Western Pacific Railroad Company v. United States

PETITIONER: Western Pacific Railroad Company
RESPONDENT: United States
LOCATION: Juvenile Court

DOCKET NO.: 12
DECIDED BY: Warren Court (1965-1967)
LOWER COURT:

CITATION: 382 US 237 (1965)
ARGUED: Oct 19, 1965
DECIDED: Dec 07, 1965

Facts of the case

Question

Media for Western Pacific Railroad Company v. United States

Audio Transcription for Oral Argument - October 19, 1965 in Western Pacific Railroad Company v. United States

Earl Warren:

Number 12, Western Pacific Railway Company et al., Appellants, versus United States.

Walter G. Treanor:

Mr. Chief Justice, I move the admission of Paul Bender of the District of Columbia Bar for purposes of arguing this case on behalf of the United States.

Earl Warren:

Does it make it (Inaudible) for that purpose.

Mr. Treanor.

Walter G. Treanor:

Mr. Chief Justice, may it please the Court.

My co-counsel E. Barrett Prettyman, Jr. and I represent the Western Pacific Railroad Company and its subsidiary lines, the appellants in this matter.

This case arises under the provisions of Section 3 (4) of the interstate Commerce Act, which in part prohibits the practice of railroad rate discrimination between connecting lines.

Western Pacific charges railroad appellees with such a practice against them.

The map placed before the Court is an enlargement of the map which railroad appellees included in their brief herein.

We hope that it may prove helpful in describing the basically simple factual situation.

The Pacific West Coast is served generally by only two North, South Railroad routes, which are directly competitive one with the other.

These two routes are the Southern Pacific between Portland and Los Angeles which are shown in Brown and its connection with the Santa Fe from Stockton South to Los Angeles on one hand and the so-called, Bieber route which is made up of the purple Great Northern from Portland to Bieber, the Western Pacific in red from Bieber to the Stockton, San Francisco, Oakland Bay area and Atchison, Topeka and Santa Fe in green south to Los Angeles.

Both routes extend between Southern California and Portland, Oregon and both routes physically connect with Railroad appellees at Portland.

Both routes served the same general territory in this area and all major shipping points.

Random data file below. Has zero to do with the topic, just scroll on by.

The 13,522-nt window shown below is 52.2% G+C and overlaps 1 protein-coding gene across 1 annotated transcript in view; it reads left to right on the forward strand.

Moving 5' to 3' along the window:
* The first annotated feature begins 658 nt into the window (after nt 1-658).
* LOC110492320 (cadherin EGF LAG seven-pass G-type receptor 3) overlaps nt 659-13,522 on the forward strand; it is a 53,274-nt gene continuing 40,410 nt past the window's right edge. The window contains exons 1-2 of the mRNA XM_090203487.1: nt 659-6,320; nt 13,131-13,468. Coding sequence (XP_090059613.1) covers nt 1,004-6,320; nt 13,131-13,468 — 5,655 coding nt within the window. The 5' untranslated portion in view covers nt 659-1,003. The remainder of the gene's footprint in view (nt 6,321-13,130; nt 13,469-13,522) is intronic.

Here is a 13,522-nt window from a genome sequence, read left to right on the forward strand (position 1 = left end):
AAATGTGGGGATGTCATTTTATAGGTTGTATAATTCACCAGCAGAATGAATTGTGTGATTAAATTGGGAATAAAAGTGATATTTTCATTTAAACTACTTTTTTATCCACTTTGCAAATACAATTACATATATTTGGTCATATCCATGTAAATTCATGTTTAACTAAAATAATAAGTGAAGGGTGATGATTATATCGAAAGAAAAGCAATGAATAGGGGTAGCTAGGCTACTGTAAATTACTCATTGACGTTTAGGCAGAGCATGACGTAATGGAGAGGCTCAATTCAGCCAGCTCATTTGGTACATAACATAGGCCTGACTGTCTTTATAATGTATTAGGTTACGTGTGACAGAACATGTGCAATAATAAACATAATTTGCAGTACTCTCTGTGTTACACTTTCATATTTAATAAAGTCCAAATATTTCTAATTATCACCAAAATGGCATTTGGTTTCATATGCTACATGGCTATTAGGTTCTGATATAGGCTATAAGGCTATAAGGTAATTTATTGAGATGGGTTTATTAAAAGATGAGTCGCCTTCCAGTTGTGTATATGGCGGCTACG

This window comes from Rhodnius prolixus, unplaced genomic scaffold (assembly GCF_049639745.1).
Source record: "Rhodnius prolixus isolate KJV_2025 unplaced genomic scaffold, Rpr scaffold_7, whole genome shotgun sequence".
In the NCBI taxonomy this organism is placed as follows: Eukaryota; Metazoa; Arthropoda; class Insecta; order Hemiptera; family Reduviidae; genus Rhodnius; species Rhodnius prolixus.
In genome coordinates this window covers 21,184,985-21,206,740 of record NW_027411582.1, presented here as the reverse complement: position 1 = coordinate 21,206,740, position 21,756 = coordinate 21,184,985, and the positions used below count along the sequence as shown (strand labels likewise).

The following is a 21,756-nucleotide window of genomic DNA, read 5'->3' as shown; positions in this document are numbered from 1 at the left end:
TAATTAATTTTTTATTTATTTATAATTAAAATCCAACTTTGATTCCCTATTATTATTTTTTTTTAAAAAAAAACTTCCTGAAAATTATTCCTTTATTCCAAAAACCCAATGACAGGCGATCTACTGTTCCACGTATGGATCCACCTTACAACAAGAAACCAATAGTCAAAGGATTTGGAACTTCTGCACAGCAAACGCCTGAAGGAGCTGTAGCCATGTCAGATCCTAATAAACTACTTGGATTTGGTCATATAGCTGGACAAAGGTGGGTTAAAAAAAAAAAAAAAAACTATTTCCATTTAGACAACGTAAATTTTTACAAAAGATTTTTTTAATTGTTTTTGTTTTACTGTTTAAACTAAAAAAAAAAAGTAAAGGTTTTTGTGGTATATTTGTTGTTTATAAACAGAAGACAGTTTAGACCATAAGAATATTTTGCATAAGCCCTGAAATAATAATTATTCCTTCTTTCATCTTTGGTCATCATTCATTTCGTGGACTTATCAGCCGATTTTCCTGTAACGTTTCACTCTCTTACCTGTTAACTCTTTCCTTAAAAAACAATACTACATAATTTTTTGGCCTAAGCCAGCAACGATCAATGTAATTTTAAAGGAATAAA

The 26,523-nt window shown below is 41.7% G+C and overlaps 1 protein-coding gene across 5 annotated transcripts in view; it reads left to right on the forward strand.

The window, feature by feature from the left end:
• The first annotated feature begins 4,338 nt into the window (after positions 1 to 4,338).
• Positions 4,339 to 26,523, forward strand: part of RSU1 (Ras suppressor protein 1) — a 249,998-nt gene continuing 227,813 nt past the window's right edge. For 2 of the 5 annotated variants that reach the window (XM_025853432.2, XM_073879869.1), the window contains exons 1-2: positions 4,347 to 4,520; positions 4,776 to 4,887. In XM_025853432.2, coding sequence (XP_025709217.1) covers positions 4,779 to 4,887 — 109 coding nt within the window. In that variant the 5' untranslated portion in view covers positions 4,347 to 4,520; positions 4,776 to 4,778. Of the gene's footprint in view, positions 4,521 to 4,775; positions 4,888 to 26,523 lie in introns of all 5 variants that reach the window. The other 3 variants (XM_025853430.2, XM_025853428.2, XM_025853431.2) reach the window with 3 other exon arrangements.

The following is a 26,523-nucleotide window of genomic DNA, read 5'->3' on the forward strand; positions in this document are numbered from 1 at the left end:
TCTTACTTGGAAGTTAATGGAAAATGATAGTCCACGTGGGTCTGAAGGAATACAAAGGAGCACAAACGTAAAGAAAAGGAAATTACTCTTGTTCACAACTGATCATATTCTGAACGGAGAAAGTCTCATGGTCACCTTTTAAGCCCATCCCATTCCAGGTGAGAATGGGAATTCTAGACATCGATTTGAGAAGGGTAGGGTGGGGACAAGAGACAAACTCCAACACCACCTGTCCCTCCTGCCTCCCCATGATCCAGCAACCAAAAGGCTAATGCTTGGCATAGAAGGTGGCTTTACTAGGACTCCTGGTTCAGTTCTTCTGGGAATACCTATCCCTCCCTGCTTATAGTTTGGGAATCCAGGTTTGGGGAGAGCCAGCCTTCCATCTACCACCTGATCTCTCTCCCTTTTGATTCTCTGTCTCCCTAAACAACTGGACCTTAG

The Bieber route was under the specific authorization of the Interstate Commerce Commission completed in 1931.

As described, it consists now as it did then of the end-to-end connections of the three specifically described railroads.

Southern Pacific route was constructed first and for almost 20 years was the only north-south rail route in this territory.

The construction of the Bieber route was for the declared and avowed purpose of establishing for the first time a service fully competitive with the event existing Southern Pacific route.

Railroad appellees which served the territory North to Portland up in Oregon, Washington and Western Idaho by establishing and maintaining a full line of through service rates with Southern Pacific via Portland while at the same time refusing to enter into similar arrangements with the Bieber route have forted and frustrated the competition between these two routes.

With the result that on all traffic moving to or from the appellee's territory, the Southern Pacific has a virtual monopoly as a practical manner than using one of the many illustrations, which appear in the record.

If the shipper at Seattle located on the lines of Railroad appellees, make the shipment from Seattle destined to San Francisco, California and the discrimination did not exist, we would be fully competitive at Portland for the movement south from the point of common interchange.

But because of the rate discrimination, the shipment must move South of Portland on the Southern Pacific route even if it is destined to an industry served exclusively by the Western Pacific Railroad in the San Francisco area.

And the same situation prevails in the opposite direction.

The need for competitive service, which in 1931 required establishment of the Bieber route, is manifestly more pronounced today.

In January of this year, the Interstate Commerce Commission rejected the separate efforts of both Southern Pacific and the Santa Fe to take stock control of Western Pacific pointing to among other factors the critical need of Western Pacific to remain as an independent effective competitor of Southern Pacific Company with particular emphasis on its operations via the Bieber route.

The division -- the decision of the Commission also pointed to the relative ineffectiveness of the competition provided in this territory by other modes or forms of transportation.

Efforts to abate the discrimination have been unavailing because both the Commission, contrary to the findings of its hearing officer, and the lower court determined that Western Pacific was not a connecting line with appellees, because one, it is not the partner in the Bieber route which enjoys the physical connection with appellees at Portland, and in the alternative Western Pacific does not now have by grace of railroad appellees what they have classified as a business connection with them.

Both the Commission and lower court rely upon Atlantic Coast Line versus United States.

It is our contention that they have wholly misconstrued that case which is not only contrary to what they believe it holds, but in fact, supports the right of a carrier located as is Western Pacific here to seek and obtain relief under the provisions of Section 3 (4).

It does not require any liberalization of the present interpretation of the term connecting lines to so hold.